Dolphin carcass washes up on East Coast beach

The Straits Times AsiaOne 7 Jul 16;

A dolphin carcass that washed ashore along East Coast Park on Wednesday (July 6) was still there on Thursday morning.

SINGAPORE - Dolphin sightings in the Singapore Strait are quite rare, and it was even more unusual to see a dolphin carcass washed up on the beach at East Coast Park on Wednesday.

By Thursday morning, a three-member team from the National Parks Board (NParks) had erected a cordon around the 2m-long carcass located near Big Splash, The Straits Times reported.

The dolphin was later taken away on a lorry after an assessment by staff from the Lee Kong Chian Natural History Museum and NParks.

In 2015, a dead sperm whale washed up on Jurong Island. $1.3 million was later raised for scientific and education efforts related to the sperm whale. Its skeleton was preserved at the Lee Kong Chian Natural History Museum, which is part of the National University of Singapore (NUS).

A dead dolphin was also sighted at East Coast Park in 2014.

Between 2009 and 2011, at least 169 dolphins were sighted in Singapore, according to the National University of Singapore's Tropical Marine Science Institute, which has been conducting sporadic studies on the mammal over the past 20 years.

These marine animals are usually spotted near the Southern Islands, which is also home to Singapore's first marine park.

In 2015, a pod of six Indo-Pacific bottlenose dolphins were spotted by bird watchers in the Singapore Strait while they were doing their pelagic bird survey.

In the same year, the Animal Concerns Research and Education Society (Acres) launched a two-year study on wild dolphins in Singapore.

Acres will also explore the possibility of conducting wild dolphin-watching tours in Singapore.

According to Acres, Indo-Pacific bottlenose dolphins and Indo-Pacific humpback dolphins are the two most commonly seen dolphin species in Singapore.

Dead dolphin at East Coast to be preserved?
Ng Huiwen, My Paper AsiaOne 8 Jul 16;

A dead dolphin that had washed up on East Coast Park on 19 July 2014. The carcass has since been retrieved and will be handed over to the Lee Kong Chian Natural History Museum.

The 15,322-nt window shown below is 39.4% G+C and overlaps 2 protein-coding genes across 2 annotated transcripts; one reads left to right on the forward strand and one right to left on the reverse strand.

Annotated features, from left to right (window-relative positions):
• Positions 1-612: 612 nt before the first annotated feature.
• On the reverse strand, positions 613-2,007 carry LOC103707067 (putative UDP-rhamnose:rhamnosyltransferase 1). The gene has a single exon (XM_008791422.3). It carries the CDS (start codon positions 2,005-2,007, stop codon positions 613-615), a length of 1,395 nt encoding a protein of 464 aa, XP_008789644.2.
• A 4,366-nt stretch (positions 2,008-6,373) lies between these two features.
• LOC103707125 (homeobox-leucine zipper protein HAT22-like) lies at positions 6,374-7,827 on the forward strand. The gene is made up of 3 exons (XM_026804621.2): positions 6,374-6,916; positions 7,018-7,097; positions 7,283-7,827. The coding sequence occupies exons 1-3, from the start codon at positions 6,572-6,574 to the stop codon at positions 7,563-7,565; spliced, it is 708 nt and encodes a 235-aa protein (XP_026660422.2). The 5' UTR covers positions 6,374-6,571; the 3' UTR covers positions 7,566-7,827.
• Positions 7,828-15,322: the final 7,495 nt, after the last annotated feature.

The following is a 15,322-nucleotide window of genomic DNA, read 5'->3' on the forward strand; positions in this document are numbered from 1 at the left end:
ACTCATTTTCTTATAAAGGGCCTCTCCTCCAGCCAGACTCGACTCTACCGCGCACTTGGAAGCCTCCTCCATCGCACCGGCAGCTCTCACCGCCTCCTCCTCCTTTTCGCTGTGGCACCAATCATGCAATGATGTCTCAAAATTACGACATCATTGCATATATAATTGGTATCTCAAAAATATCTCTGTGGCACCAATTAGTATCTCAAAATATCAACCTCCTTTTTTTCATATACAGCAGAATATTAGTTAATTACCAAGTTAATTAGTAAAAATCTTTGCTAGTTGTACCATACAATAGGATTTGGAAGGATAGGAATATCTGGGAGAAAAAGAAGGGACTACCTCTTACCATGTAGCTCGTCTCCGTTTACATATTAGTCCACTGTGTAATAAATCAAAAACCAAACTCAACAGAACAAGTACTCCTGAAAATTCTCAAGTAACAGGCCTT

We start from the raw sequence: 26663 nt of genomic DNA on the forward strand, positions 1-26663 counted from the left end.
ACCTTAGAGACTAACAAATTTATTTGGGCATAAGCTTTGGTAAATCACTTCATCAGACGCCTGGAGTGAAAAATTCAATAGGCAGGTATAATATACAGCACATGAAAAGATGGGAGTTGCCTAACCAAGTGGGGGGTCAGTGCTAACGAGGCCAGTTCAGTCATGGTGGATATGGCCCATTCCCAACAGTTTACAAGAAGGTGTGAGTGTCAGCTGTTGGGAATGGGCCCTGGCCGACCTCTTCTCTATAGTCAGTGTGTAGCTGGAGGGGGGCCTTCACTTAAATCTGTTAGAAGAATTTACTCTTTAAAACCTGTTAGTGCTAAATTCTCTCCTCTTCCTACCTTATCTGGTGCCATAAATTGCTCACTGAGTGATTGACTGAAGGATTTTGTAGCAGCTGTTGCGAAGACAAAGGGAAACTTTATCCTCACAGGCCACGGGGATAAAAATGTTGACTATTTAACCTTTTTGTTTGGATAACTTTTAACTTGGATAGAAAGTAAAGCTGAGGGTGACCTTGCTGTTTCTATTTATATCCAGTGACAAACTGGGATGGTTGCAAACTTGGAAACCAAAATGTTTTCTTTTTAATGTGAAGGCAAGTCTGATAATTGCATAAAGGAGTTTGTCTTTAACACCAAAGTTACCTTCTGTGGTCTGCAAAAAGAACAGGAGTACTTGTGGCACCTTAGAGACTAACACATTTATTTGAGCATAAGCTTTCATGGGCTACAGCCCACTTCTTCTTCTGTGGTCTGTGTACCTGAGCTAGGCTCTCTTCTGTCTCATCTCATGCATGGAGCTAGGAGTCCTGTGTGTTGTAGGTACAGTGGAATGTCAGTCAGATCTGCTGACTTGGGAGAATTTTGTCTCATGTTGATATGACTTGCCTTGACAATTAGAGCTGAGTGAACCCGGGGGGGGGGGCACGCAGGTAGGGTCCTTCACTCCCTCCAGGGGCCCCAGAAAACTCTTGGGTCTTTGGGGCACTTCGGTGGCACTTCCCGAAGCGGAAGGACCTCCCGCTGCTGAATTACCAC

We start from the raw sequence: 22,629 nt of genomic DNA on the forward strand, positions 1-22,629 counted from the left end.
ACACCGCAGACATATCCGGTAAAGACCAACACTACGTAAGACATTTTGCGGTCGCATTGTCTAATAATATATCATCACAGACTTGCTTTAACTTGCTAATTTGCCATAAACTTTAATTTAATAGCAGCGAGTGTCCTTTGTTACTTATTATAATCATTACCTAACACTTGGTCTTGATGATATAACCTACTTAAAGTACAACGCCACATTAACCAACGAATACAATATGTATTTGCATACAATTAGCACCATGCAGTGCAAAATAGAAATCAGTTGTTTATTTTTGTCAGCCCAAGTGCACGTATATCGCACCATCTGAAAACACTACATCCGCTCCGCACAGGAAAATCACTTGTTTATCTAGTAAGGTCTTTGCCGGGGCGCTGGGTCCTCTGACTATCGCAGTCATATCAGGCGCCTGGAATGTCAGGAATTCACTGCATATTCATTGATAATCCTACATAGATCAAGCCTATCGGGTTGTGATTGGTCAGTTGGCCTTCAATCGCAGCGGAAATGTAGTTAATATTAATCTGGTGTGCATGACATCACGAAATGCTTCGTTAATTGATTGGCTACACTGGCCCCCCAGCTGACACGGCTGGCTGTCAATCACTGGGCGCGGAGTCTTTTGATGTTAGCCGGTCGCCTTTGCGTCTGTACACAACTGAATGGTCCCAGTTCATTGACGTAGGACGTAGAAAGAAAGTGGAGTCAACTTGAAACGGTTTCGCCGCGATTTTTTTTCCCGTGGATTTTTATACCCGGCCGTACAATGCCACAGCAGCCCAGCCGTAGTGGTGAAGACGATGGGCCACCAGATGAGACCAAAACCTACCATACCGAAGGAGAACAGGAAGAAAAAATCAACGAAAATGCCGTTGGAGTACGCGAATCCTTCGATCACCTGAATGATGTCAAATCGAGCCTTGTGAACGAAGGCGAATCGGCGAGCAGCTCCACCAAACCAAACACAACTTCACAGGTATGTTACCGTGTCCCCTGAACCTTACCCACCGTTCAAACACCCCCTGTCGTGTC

The fate of the dolphin carcass that washed ashore at East Coast Park on Wednesday remains unclear as of yesterday, as a local museum looks into whether it is suitable for preservation.

The Lee Kong Chian Natural History Museum said it hopes to "salvage the specimen for science" though its researchers will have to examine the carcass further before making a decision.

"It is likely that the dolphin's skeleton can be processed but we don't know for sure yet," said the museum's curator of mammals and birds, Marcus Chua.

He has identified the carcass as an indo-pacific humpbacked dolphin, also known as the pink dolphin. It is the most commonly sighted dolphin species in Singapore waters.

Sales manager Nigel Lim, 36, was cycling with his wife and two children, aged two and four, at about 11am on Wednesday when he discovered the dead dolphin on the beach next to Big Splash.

"I happened to park my bicycle by the side and walked to see the beach and boats. It looked like a big floating buoy but upon closer look, it was a carcass," said Mr Lim, who posted a picture of it on Facebook, before a friend alerted the authorities.

When The Straits Times visited the area yesterday morning, flies were seen swarming around the punctured abdomen of the carcass. It appeared to be badly decomposed.

Workers were later seen removing the carcass from the beach to a lorry just before noon, about 25 hours after it was first discovered.

Earlier at about 9.45am, a three-member team from the National Parks Board had cordoned off the carcass.

They left soon after.

Later, the carcass was removed by workers from Ramky Cleantech Services.

Donning face masks and gloves, they were seen pouring disinfectant over the carcass and surrounding area.

They wrapped it in trash bags and canvas sheets, before lifting it up with a large canvas bag to a lorry.

Ramky Cleantech Services site manager Jenny Khng, who oversaw the operation, said the carcass was taken to its Loyang office - to await further instructions from the authorities.

The Straits Times understands that the museum has since taken over the 2m-long carcass but Mr Chua declined to reveal its current location.